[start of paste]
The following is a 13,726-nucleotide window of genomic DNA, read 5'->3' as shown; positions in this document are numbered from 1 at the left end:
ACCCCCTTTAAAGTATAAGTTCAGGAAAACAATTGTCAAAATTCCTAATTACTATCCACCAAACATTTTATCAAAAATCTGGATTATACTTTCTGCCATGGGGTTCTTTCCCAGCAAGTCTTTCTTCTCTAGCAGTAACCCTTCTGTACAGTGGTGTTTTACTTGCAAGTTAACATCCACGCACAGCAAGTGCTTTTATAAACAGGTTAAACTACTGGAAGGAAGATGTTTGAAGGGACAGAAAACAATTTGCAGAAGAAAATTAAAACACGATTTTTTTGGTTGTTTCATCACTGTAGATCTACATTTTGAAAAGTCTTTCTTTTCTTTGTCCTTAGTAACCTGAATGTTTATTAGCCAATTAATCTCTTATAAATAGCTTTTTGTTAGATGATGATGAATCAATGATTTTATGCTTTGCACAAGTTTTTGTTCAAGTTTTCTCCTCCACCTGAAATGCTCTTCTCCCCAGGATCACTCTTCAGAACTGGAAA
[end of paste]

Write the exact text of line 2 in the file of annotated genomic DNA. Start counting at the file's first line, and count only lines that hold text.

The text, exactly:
ACCCCCTTTAAAGTATAAGTTCAGGAAAACAATTGTCAAAATTCCTAATTACTATCCACCAAACATTTTATCAAAAATCTGGATTATACTTTCTGCCATGGGGTTCTTTCCCAGCAAGTCTTTCTTCTCTAGCAGTAACCCTTCTGTACAGTGGTGTTTTACTTGCAAGTTAACATCCACGCACAGCAAGTGCTTTTATAAACAGGTTAAACTACTGGAAGGAAGATGTTTGAAGGGACAGAAAACAATTTGCAGAAGAAAATTAAAACACGATTTTTTTGGTTGTTTCATCACTGTAGATCTACATTTTGAAAAGTCTTTCTTTTCTTTGTCCTTAGTAACCTGAATGTTTATTAGCCAATTAATCTCTTATAAATAGCTTTTTGTTAGATGATGATGAATCAATGATTTTATGCTTTGCACAAGTTTTTGTTCAAGTTTTCTCCTCCACCTGAAATGCTCTTCTCCCCAGGATCACTCTTCAGAACTGGAAA